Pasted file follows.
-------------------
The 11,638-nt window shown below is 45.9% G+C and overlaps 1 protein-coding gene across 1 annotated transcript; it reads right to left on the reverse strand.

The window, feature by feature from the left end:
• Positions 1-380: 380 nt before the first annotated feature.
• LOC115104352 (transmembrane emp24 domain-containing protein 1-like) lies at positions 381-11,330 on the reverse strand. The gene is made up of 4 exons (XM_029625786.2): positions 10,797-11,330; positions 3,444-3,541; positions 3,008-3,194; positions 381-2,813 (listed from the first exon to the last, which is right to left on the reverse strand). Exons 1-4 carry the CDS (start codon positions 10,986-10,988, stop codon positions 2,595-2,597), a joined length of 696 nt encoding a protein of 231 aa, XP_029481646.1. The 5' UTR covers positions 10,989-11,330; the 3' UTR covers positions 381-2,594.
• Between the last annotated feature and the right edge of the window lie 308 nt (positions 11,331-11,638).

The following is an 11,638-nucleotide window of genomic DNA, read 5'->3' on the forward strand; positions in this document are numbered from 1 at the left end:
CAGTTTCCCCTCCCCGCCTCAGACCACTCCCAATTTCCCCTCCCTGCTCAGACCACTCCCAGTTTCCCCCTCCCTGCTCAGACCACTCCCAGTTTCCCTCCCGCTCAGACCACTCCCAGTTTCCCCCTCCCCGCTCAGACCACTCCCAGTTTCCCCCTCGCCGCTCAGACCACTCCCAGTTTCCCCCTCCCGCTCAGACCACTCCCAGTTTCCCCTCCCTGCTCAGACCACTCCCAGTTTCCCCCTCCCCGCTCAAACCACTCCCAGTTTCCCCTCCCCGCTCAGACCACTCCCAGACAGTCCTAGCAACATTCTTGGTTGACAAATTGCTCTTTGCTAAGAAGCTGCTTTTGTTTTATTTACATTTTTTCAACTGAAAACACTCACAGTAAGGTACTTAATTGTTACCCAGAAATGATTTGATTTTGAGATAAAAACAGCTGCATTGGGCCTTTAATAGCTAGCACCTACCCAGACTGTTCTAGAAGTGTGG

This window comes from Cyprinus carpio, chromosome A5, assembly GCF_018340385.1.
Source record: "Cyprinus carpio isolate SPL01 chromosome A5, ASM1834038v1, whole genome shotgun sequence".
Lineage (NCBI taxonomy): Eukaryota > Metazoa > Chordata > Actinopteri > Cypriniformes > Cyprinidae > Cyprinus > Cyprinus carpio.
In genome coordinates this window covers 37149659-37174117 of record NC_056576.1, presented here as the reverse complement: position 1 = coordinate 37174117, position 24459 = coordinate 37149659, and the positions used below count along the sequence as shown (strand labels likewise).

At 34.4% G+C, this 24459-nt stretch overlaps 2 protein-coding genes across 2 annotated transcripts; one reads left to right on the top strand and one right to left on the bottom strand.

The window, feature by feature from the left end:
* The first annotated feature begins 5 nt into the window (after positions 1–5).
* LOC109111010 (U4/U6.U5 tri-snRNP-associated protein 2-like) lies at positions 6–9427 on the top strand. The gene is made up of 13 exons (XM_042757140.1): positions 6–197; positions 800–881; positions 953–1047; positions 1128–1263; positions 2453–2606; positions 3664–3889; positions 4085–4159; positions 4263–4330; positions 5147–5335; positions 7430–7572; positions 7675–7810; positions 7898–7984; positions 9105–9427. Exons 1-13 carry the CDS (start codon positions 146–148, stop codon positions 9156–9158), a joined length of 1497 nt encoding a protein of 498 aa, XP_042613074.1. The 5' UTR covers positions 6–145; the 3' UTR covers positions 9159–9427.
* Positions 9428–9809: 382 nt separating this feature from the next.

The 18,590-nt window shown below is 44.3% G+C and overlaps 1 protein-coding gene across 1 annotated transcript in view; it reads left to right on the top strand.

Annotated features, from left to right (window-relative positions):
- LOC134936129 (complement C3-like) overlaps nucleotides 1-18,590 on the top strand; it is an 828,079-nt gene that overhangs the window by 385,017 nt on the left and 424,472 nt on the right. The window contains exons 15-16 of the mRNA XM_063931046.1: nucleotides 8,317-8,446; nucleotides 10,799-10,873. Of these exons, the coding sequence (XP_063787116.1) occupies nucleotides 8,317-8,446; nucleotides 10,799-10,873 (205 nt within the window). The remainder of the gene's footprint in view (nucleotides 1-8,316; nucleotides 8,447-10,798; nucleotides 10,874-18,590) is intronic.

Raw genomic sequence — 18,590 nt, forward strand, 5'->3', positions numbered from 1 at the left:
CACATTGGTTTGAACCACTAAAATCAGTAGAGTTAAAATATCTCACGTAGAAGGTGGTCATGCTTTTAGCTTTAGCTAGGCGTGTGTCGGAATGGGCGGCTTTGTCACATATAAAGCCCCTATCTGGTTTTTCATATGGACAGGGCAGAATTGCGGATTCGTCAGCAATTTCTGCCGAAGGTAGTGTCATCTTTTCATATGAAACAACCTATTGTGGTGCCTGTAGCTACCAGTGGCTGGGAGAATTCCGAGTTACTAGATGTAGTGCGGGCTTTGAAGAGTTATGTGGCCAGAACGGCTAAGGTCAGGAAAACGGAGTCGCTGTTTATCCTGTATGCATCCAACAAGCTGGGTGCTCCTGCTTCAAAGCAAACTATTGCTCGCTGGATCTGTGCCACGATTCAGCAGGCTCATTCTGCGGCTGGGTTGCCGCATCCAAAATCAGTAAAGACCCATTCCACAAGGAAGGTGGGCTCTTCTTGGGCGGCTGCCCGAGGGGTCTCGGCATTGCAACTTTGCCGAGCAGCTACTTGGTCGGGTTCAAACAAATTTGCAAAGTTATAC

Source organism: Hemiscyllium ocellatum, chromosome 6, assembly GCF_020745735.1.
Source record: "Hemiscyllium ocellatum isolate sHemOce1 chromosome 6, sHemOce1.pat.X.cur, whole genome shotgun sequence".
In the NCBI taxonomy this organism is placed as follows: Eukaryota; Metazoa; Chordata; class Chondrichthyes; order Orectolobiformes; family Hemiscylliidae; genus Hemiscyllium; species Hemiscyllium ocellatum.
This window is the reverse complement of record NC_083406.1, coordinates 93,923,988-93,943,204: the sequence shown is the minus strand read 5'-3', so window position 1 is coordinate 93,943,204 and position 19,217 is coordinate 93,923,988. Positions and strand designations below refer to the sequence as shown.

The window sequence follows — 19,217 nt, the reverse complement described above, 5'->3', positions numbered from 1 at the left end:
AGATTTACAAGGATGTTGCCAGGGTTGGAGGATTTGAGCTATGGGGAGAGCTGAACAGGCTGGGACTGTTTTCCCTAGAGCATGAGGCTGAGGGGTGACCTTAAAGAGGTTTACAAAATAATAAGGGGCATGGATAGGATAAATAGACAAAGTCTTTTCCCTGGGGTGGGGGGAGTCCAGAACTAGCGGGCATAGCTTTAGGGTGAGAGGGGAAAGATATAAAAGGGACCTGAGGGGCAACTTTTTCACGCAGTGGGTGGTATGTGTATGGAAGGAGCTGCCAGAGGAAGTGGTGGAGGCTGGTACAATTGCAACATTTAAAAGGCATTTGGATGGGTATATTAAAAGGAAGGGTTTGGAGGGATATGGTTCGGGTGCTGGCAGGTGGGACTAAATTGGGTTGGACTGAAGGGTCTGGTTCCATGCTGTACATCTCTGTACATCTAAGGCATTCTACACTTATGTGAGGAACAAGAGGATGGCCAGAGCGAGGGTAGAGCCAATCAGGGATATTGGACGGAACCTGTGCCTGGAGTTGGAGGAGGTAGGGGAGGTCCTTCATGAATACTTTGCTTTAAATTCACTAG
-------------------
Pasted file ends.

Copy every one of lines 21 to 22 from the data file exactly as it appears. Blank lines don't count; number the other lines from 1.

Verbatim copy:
CACATTGGTTTGAACCACTAAAATCAGTAGAGTTAAAATATCTCACGTAGAAGGTGGTCATGCTTTTAGCTTTAGCTAGGCGTGTGTCGGAATGGGCGGCTTTGTCACATATAAAGCCCCTATCTGGTTTTTCATATGGACAGGGCAGAATTGCGGATTCGTCAGCAATTTCTGCCGAAGGTAGTGTCATCTTTTCATATGAAACAACCTATTGTGGTGCCTGTAGCTACCAGTGGCTGGGAGAATTCCGAGTTACTAGATGTAGTGCGGGCTTTGAAGAGTTATGTGGCCAGAACGGCTAAGGTCAGGAAAACGGAGTCGCTGTTTATCCTGTATGCATCCAACAAGCTGGGTGCTCCTGCTTCAAAGCAAACTATTGCTCGCTGGATCTGTGCCACGATTCAGCAGGCTCATTCTGCGGCTGGGTTGCCGCATCCAAAATCAGTAAAGACCCATTCCACAAGGAAGGTGGGCTCTTCTTGGGCGGCTGCCCGAGGGGTCTCGGCATTGCAACTTTGCCGAGCAGCTACTTGGTCGGGTTCAAACAAATTTGCAAAGTTATAC

Source organism: Hemiscyllium ocellatum, chromosome 6, assembly GCF_020745735.1.